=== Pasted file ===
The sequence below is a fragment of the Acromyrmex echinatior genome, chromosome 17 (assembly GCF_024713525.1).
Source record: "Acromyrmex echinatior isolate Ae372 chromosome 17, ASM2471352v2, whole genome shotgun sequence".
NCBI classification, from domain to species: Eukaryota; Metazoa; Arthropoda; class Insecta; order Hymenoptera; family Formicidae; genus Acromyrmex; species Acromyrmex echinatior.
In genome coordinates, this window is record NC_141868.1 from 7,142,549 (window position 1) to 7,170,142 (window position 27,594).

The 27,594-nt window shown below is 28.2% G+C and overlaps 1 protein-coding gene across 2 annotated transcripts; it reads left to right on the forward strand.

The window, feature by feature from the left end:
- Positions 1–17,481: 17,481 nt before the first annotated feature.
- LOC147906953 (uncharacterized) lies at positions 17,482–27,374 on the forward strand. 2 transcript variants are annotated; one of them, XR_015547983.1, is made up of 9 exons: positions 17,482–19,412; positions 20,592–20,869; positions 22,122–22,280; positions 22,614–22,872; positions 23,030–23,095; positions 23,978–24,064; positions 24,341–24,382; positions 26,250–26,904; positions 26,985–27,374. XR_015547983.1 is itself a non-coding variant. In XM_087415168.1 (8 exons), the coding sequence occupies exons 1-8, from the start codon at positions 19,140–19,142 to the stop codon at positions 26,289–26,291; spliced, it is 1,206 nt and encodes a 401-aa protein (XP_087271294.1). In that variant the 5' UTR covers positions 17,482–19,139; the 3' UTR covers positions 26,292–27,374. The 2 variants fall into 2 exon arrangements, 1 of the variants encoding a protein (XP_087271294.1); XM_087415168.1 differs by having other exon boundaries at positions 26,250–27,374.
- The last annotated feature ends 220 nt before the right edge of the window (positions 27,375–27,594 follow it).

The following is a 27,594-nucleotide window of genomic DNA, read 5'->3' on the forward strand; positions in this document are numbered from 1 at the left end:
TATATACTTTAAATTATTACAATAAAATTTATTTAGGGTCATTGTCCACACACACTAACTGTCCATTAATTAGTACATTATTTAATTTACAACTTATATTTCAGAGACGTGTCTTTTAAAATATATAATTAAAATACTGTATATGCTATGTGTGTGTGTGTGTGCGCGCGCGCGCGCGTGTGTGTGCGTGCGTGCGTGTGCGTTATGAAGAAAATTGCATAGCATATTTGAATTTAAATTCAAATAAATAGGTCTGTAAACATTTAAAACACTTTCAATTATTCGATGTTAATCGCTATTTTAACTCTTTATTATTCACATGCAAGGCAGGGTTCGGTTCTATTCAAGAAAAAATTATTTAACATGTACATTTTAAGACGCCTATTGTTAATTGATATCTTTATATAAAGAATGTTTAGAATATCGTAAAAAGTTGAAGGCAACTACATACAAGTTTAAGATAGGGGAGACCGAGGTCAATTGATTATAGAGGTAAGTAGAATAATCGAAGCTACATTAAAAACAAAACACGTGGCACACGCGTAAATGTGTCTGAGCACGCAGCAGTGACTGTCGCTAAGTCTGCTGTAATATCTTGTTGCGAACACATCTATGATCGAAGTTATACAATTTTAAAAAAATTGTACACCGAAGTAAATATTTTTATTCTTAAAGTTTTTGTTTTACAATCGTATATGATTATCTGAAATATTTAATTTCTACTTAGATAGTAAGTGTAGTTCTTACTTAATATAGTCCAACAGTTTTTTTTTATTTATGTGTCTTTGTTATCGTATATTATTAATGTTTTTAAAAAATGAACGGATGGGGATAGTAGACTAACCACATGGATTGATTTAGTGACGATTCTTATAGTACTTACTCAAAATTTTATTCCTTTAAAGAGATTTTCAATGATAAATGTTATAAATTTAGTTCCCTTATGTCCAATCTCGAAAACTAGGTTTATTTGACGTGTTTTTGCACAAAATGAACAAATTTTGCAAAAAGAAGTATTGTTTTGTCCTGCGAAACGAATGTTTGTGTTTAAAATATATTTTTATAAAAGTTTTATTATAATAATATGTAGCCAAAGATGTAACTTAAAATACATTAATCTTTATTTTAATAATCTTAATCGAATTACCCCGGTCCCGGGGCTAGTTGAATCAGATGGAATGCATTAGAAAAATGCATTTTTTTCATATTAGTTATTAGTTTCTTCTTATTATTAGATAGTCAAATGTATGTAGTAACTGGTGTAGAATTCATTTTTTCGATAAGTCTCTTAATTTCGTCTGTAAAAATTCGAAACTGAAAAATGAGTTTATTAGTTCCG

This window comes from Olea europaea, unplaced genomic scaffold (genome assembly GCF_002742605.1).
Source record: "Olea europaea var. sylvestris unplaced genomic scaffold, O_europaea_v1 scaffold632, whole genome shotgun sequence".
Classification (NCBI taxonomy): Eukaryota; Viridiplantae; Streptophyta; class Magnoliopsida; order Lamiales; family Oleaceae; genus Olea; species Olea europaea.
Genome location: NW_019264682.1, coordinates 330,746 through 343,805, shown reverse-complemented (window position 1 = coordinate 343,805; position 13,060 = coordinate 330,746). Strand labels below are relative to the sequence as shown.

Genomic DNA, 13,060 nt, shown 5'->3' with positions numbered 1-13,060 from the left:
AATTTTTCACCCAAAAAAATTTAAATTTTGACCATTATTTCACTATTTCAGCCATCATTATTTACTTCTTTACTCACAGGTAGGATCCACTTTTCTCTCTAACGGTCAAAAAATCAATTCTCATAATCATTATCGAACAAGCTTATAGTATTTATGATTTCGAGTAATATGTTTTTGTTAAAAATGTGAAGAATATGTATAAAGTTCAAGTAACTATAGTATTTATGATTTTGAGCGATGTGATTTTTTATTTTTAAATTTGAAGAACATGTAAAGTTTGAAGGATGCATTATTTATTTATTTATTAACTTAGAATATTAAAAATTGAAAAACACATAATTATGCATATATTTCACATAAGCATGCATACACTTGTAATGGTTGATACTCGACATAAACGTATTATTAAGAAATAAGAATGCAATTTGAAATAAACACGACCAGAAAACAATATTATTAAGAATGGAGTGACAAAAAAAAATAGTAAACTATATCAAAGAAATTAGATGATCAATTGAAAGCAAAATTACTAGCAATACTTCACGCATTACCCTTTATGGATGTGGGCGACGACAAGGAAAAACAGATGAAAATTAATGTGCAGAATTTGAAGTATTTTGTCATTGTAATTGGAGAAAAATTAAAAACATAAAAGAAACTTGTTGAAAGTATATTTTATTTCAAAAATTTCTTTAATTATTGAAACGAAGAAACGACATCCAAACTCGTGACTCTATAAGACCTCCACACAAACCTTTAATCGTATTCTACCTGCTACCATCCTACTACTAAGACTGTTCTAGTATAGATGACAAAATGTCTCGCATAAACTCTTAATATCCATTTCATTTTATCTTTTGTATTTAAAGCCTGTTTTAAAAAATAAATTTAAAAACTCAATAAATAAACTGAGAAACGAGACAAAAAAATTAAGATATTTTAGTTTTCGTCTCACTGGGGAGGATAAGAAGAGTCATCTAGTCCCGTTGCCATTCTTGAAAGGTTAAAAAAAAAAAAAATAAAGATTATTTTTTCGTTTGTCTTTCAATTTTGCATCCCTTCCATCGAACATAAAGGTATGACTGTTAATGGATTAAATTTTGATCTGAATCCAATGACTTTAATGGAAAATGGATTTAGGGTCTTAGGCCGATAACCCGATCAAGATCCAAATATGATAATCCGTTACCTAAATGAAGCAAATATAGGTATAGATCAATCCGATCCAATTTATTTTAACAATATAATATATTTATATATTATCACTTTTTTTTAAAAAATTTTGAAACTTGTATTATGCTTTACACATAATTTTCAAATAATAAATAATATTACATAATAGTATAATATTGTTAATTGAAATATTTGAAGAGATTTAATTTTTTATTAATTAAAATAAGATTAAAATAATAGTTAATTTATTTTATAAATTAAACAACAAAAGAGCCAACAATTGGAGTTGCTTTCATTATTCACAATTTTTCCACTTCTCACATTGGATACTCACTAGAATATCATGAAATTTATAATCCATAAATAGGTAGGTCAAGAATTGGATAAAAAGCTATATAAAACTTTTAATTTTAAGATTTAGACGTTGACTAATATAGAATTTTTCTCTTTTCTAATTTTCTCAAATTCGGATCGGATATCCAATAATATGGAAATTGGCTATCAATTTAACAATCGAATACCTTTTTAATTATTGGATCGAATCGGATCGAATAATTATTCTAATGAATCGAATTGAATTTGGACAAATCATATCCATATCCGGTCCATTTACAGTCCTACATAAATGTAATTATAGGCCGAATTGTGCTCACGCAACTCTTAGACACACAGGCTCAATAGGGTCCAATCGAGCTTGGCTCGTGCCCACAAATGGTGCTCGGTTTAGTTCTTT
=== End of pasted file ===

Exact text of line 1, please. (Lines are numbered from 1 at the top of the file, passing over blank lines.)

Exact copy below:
The sequence below is a fragment of the Acromyrmex echinatior genome, chromosome 17 (assembly GCF_024713525.1).